Monday, 2 July 2012

Easy Peasy

It was in April when I bought a Multi pack of pea seeds, they were a bargain at 50p, I had planned to research  what kind of peas to plant and then make my decision based on crop, and taste, but at 50p how could I fail.

The  peas were simply marked Mange-tout, Early Onwards, and Hurst Green Shaft.

 I planted the mange-tout  directly in to the ground on an extremely hot day in April in small blocks, as the instructions assured me that they needed minimal support.

Within about 10 days the mange-tout had germinated.   And that’s it, no cloche, no netting or protecting,  the pigeons just don't seen interested. I have virtually ignored them, only to be rewarded by strong healthy plants and  masses of sweet delicious peas.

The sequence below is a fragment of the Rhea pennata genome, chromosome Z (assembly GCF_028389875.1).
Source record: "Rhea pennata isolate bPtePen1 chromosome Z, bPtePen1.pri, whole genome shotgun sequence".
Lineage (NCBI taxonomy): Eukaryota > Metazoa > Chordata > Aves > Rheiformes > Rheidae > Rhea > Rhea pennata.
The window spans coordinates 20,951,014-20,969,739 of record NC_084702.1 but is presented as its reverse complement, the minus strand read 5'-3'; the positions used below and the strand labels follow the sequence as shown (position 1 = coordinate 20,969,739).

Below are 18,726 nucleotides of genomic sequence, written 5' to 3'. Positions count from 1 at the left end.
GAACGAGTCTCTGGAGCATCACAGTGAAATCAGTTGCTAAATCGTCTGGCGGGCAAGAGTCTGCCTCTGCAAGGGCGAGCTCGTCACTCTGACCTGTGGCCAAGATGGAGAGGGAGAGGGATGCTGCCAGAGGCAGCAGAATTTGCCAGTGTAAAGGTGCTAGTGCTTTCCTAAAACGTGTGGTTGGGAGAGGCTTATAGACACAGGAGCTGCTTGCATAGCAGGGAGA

I was however mislead about minimal support. I should have put in a much better support system, rather than placing the twigs from a recently pruned tree near the pea shoots, as these proved totally  inadequate.
 It doesn't really seem to matter because, although they look a bit of a tangled mess, the yield is still excellent and they just keep on coming.

I sowed the Early onwards a few weeks later, half the packet then the remaining  after 10 days.  This staggered planting hasn't made much difference as the weather was so appalling they germinated at the same time.  Again the plants have flourished, I supported these well from the beginning and I have a lovely tidy row of peas and the pods are plumping up nicely.

I have not bothered planting the Hurst Green Shaft as I anticipate have plenty of peas and only limited freezer space.

Sunday, 24 June 2012

Pastures New.